"The Kennedy's daughters sat in that seat right behind you," Wrong says, pointing to one of the green vinyl booths that accentuate the restaurant's easy-going atmosphere.
Wong says he's seen an established clientele and many famous Harvard graduates, come and go.
"People who graduated 40 years ago come back. People from all over the world. I've had a really happy 33 years, just meeting people," Wong says.
New food, Traditional Feel
Some regulars have frequented their favorite ethnic joint for years, endowing the places with a bit a of tradition.
One group of regulars at Young and Yee is the Christ's Church choir. Choir members have eaten there every Thursday for the past eight years before choir practice.
"My first time here was 35 years ago. My older brother came when he was in college," says choir member Madelyn Armstrong.
"Sometimes there's up to 12 of us, and we spill into the other booth," agrees fellow chanteuse Camilla Titcomb.
Most members agree "the hot and sour soup will blow your brains our," and the exotic orange flavored rice is a good alternative to the usual pork-fried version.
"And the chicken livers are wonderful, though you're not going to sell lot of people on them," say Armstrong.
Although the group has eaten at other Chinese restaurants, "we do seem pretty well wedded to Chinese," says member Clayton Wilcox.
Penny Shaw says she has been eating at Cage Fiorella for as long as she can remember, and she's seen it through several different phases.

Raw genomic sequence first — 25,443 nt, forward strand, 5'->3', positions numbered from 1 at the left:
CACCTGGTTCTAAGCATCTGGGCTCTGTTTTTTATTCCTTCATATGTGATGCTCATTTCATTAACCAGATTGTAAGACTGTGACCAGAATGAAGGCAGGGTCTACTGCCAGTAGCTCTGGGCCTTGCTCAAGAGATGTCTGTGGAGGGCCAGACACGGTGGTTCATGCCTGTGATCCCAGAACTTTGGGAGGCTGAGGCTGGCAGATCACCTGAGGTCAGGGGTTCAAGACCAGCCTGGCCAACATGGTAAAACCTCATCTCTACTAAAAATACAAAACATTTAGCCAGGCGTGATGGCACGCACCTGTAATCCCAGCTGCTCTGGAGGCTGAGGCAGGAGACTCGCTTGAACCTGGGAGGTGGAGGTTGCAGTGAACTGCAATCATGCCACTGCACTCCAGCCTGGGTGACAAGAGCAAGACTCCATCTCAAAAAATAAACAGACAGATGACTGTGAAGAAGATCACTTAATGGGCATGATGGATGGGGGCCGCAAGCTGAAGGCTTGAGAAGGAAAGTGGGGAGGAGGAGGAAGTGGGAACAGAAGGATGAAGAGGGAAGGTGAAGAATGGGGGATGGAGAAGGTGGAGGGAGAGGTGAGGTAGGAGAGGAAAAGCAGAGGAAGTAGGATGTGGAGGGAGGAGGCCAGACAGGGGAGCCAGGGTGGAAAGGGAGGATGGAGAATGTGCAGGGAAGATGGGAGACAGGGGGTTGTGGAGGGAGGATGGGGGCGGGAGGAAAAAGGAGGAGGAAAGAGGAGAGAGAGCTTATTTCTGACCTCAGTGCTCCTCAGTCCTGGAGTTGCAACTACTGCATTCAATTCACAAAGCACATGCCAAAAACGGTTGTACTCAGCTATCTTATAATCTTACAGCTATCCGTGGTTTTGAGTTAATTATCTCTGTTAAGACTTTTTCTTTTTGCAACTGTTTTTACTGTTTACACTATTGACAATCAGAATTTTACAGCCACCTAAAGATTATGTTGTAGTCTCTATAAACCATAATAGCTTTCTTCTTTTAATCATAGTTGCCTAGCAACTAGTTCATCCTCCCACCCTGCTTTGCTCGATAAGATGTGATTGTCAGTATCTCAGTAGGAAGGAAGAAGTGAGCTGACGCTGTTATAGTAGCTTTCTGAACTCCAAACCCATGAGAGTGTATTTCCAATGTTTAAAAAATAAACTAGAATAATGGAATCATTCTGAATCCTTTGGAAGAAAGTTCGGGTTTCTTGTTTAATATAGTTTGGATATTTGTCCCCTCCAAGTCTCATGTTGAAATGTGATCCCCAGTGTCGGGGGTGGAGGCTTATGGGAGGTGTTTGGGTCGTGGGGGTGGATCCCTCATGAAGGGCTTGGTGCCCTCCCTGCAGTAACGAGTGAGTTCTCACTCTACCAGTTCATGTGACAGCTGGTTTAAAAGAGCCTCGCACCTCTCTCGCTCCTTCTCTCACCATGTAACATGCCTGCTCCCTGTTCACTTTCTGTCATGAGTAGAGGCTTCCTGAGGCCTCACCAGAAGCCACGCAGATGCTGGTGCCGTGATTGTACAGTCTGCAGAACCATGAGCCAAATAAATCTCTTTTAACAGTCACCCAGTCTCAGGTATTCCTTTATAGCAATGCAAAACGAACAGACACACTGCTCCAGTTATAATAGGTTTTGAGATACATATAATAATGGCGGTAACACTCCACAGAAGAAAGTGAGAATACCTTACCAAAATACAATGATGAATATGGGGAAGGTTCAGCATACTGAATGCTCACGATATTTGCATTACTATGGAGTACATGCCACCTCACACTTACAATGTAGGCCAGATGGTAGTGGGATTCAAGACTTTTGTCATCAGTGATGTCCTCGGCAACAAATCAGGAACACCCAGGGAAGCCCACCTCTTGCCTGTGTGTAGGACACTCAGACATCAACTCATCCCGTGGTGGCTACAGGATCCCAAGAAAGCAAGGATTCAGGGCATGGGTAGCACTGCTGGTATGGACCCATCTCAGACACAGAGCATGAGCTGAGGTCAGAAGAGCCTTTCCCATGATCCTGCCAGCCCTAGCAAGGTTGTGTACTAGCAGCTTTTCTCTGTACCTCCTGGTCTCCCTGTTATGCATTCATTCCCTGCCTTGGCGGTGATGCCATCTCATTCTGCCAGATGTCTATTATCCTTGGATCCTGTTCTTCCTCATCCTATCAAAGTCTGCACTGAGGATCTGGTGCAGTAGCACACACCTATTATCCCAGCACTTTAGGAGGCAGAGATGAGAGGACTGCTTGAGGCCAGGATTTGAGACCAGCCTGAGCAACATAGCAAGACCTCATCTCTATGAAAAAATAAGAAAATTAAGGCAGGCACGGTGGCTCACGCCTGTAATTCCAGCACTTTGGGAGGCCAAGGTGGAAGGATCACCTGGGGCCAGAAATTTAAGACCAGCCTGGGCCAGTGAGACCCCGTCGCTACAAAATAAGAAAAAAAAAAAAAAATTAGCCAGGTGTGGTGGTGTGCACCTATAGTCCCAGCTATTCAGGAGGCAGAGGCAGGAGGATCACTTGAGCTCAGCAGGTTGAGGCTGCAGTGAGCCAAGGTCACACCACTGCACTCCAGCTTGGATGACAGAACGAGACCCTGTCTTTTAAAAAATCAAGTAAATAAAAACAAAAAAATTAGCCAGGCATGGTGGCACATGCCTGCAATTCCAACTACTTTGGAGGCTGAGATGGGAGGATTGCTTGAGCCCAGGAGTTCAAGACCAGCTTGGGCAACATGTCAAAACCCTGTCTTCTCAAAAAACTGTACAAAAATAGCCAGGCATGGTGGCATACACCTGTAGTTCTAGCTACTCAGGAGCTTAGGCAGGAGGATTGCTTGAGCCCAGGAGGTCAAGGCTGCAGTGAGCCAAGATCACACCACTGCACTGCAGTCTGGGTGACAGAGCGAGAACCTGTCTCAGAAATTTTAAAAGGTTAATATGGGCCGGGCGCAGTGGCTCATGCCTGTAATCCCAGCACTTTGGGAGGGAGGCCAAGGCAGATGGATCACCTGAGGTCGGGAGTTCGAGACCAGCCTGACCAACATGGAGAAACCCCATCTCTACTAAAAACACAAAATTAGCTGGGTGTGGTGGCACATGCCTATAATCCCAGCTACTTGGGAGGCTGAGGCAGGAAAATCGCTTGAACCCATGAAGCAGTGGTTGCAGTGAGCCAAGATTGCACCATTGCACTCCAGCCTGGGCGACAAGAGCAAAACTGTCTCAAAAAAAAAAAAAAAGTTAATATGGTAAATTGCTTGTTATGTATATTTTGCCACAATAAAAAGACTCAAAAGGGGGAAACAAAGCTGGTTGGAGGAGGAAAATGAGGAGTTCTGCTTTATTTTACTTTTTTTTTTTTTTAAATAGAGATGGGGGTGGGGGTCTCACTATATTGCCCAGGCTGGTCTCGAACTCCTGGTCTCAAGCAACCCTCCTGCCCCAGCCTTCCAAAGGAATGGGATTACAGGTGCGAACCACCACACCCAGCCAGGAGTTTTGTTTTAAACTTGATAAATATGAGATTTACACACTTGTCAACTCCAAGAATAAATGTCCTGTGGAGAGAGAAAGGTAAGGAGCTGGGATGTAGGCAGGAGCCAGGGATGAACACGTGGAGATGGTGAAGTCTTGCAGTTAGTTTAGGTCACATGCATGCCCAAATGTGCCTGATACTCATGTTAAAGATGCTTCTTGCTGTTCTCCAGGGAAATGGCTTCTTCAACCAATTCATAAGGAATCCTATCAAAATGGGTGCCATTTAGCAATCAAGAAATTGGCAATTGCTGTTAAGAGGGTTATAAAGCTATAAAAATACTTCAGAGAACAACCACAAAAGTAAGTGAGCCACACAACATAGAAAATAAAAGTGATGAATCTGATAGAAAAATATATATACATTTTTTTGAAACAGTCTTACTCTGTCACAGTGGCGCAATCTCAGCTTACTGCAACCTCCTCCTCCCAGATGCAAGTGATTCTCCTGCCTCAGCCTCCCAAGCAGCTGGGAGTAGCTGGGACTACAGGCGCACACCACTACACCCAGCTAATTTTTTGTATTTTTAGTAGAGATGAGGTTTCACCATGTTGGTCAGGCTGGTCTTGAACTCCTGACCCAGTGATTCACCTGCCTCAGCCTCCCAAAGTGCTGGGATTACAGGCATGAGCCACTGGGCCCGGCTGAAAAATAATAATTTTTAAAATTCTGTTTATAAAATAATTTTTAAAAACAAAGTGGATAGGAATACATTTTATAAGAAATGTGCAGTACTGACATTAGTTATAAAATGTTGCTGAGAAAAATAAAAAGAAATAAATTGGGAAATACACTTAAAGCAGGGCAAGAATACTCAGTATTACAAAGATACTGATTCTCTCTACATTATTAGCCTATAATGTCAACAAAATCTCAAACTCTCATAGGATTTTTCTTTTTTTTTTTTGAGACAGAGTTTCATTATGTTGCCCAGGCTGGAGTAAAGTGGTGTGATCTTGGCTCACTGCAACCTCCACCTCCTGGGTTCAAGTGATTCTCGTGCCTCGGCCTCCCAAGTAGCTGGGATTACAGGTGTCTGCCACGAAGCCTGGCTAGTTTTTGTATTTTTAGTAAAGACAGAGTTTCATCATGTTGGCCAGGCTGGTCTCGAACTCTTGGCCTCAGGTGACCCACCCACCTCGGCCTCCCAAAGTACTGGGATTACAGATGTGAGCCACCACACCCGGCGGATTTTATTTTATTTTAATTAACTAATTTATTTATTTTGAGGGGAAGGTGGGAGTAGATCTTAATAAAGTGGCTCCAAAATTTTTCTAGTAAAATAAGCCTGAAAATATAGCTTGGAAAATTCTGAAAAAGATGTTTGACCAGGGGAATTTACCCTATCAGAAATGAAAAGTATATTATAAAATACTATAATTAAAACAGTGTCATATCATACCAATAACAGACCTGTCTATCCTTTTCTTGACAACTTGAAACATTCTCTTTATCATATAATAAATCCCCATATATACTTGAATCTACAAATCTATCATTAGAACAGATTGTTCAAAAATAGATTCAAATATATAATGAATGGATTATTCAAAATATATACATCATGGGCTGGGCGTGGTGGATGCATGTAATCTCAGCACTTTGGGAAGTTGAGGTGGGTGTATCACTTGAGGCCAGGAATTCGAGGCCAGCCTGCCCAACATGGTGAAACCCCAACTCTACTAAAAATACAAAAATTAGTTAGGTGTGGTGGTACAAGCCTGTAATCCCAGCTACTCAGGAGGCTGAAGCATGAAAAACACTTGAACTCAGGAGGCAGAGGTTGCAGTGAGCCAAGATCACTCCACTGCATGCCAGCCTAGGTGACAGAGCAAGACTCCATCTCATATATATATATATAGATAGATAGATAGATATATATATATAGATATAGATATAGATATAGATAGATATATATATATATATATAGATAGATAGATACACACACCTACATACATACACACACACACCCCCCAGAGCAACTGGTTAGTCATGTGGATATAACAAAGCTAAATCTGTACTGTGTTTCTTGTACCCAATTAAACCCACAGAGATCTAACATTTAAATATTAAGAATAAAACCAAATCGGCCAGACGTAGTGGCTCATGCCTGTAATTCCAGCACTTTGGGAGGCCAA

The cafe used to be a French Bakery before it was purchased by its current owners about four years ago, Milo says. It was recently re-styled six months ago, she says.
The restaurant, dotted with tourists and adult education students, has some of the best soup in the Square, Shaw says. "Their soup is really excellent. Sometimes I come in for soup," Shaw says.
Ironically enough, Wong says, the Asian tourists are harder to please than unmitigated Cantabrigians.
The tourists have "an Old World mentality" and a "set way of doing things," Wong says.
He says he tries to accomodate their tastes, "though certain items don't go over--chicken feet for example.
Alex Tetradze, manager of Troyka, also says native Russians rarely frequent his Ukrainian hot spot, "We have mostly students and professors," says Tetradze.
"Sometimes Russians do come but not very often," he says.
Troyka, which has served standard Russian fare for the past three years and ten months, decorates its walls with an old world flare, Tetradze says.
"We try to create... some kind of club. With portraits of famous Russians, artists composers, stage-directors, writers, composers," he says. "We try to create something like the Russian Tea Room."
The restaurant invites Russian poets and actors, as well as other members of the Russian community to come and speak on occasion he says.